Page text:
Asset Publisher

A Guide to the Various Property Taxes in France

Description Page Property-taxes

Buying a house in France is undoubtedly an exciting time for most people. However, there are financial issues other than the purchase price to consider. If you own a house or land in France, you'll probably be subject to various French taxes. Although a Notaire, local estate agent or property lawyer will be able to explain your liabilities to you, it usually pays to be in possession of all the tax-related facts before buying a property in France.

Content Property taxes

Local taxes

The taxe foncière

This tax is an annual property ownership tax imposed on the owner, whether or not the property is actually occupied by them or rented out.
The tax is levied for the year in which it is imposed and payable by the person(s) owning the property on 1st January of that year.

The taxe d'habitation

This is an annual residence tax imposed on the occupier of a property in which they were resident on 1st January of each year.
If the property is your second home, even though you may not physically be resident on 1st January, the tax is still payable, provided the property is capable of occupation.
Thus, the law assumes that if you have the right of occupation of the property and it is furnished and habitable, then the tax is payable. Liability to the tax has nothing to do with the amount of time you actually occupy the Do not hesitate to seek advice from an independent tax consultant, the French tax authorities or your notary.
basis the tax is payable by the tenant.
Tenants of holiday lettings do not pay the tax, but any tenant occupying the property on 1st Jan on a permanent or even semi-permanent basis is liable for the tax. The rule applies whether the property is furnished or unfurnished.
Since January 2018 this tax is being abolished on a phased basis.
If your income is no higher than certain thresholds (which depend on family composition), then you receive a reduction in the amount of tax that you need to pay. This reduction, or relief, is called a dégrèvement or allégement.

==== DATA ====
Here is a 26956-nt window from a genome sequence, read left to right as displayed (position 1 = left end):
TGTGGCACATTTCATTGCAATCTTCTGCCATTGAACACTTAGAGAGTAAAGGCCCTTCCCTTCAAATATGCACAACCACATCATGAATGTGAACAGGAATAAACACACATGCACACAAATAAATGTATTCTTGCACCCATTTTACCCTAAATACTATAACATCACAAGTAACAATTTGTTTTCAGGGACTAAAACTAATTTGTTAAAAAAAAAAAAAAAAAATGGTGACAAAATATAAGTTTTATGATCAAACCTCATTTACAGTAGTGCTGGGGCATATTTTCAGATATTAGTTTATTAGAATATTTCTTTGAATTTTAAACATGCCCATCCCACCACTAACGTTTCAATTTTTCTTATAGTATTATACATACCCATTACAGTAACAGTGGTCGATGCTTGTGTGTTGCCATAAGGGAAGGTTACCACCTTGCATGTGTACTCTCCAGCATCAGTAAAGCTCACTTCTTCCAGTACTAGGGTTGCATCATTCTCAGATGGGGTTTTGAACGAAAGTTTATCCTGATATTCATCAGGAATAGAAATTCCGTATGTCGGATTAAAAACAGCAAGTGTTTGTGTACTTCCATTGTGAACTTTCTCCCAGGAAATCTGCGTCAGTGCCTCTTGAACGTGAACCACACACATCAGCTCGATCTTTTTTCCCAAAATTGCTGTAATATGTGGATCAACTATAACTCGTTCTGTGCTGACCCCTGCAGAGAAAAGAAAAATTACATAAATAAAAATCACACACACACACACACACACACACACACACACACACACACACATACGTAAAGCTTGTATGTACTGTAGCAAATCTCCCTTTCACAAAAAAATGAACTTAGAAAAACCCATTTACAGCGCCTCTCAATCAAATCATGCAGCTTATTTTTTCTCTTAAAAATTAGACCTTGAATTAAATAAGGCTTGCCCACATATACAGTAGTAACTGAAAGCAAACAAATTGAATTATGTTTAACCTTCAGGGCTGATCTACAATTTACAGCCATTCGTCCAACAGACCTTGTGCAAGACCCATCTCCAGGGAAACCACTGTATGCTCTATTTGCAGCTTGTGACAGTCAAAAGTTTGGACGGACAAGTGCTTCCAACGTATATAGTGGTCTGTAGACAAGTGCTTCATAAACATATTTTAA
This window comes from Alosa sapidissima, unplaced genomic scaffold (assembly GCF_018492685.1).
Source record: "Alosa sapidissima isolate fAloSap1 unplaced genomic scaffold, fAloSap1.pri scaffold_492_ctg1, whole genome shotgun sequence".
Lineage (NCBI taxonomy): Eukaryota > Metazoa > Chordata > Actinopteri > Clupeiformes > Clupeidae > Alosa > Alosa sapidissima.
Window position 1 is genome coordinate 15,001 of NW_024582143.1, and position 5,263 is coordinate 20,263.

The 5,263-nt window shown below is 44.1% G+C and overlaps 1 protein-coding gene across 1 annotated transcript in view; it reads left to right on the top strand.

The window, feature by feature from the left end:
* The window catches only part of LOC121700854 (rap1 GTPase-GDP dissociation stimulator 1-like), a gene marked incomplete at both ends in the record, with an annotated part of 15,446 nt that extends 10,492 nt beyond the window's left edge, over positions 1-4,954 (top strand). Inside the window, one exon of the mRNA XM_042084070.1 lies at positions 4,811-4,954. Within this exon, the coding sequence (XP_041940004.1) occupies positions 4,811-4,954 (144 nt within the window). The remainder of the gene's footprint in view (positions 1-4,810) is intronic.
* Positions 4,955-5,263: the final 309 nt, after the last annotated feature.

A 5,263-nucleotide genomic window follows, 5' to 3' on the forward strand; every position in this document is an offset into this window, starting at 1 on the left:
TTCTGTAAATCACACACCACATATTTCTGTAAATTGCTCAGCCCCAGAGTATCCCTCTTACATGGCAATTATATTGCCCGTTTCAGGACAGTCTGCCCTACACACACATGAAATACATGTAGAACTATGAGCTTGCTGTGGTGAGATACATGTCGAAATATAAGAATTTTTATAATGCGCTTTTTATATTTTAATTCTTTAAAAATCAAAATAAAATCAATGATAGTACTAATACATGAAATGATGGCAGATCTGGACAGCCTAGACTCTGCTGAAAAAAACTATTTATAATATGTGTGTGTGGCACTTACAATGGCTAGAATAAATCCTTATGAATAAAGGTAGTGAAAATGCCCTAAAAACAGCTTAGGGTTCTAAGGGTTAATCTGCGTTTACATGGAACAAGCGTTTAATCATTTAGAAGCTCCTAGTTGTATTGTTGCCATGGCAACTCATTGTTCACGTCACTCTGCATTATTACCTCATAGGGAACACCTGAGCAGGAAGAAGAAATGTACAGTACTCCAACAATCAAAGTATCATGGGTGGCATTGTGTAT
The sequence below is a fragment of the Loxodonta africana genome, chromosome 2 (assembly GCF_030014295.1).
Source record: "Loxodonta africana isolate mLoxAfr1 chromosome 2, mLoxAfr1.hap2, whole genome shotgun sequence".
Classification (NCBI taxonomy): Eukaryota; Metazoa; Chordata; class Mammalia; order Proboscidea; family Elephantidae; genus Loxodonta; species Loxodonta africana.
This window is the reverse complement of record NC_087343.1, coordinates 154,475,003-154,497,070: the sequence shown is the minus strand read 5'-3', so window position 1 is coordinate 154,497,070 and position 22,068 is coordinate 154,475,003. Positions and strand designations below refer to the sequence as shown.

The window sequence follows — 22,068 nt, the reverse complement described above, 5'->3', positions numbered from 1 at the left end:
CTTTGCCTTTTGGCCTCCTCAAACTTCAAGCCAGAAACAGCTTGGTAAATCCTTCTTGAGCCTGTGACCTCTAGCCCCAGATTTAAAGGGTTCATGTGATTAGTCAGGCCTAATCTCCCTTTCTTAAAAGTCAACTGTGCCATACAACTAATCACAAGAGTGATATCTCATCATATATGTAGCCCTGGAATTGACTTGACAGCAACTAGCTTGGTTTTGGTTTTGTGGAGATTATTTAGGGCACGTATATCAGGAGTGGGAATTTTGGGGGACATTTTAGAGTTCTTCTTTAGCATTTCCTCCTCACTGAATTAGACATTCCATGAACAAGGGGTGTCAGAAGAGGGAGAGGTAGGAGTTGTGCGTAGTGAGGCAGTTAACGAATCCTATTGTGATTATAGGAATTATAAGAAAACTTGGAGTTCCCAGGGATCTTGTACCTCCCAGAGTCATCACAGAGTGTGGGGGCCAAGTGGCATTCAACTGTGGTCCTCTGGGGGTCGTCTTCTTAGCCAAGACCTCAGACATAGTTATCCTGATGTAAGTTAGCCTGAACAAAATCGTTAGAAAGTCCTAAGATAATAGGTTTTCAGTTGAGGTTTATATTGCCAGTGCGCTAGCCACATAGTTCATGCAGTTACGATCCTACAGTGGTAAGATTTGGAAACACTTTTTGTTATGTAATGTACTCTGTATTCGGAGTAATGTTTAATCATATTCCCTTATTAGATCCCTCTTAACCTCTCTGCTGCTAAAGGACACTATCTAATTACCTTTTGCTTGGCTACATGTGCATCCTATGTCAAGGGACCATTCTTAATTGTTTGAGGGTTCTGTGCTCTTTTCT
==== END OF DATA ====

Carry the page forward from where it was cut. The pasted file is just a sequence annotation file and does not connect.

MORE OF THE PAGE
Inheritance tax

Regardless of whether you are French or not, the fact that you own a property in the country means you are subject to French inheritance tax. Laws differ from those in Britain, as property owners can't bequeath their home to anyone. The central point to grasp with French inheritance laws is that your children are specifically protected from being disenfranchised from your estate.
That part of your estate that is earmarked for your descendants is called la réserve; that part of your estate that is freely disposable is called the quotité disponible.
Accordingly, you cannot freely dispose of any part of la réserve, which must be held for your children. You are only free to dispose as you wish of the quotité disponible.
Somewhat bizarrely, a surviving spouse is not a protected heir, although, unless you take specific action to disinherit them, they are entitled to a minimum of 1/4 of your estate.
The amount of la réserve and the amount freely disposable will depend on the number of your children.
The following table illustrates the entitlement children of the deceased receive under la réserve and the amount freely disposable.

Table: La Réserve

Inheritors Réserve Freely Disposable
Spouse 1/4 of estate 3/4 of estate *
One Child 1/2 of estate 1/2 of estate
Two Children 2/3 of estate 1/3 of estate
Three Children 3/4 of estate 1/4 of estate

 

*Only freely disposable in the absence of children, as they are protected heirs.
Thus, if you die leaving a surviving spouse and two children, the spouse will receive 1/4 of your estate and the children 2/3 of your estate, with the remaining 1/12th freely disposable, e.g. to your surviving spouse.
If you die leaving no surviving spouse and two children, the children will automatically be entitled to 2/3 of your estate, and you are free to dispose as you wish of 1/3 of your estate.
It is essential that you take advice from a local Notaire before signing a contract of purchase - known in France as the 'acte de vente' - as French law may prohibit you from leaving your house to the person of your choice in the event of your death.

 

Capital gains tax

As is the case in the UK, there is no capital gains tax applied to the sale of a primary home in France. However, if you are selling a holiday home, or a property that isn't your main residence, capital gains tax will be payable on any profit you make from its sale. Working this out is a highly complex process, which involves subtracting the costs of the sale and any home improvements from the gross profit made. This means it is vital that you retain receipts from any work and materials paid for in order to keep your home habitable. It's also a good idea to consult a French accountant when you decide to sell up.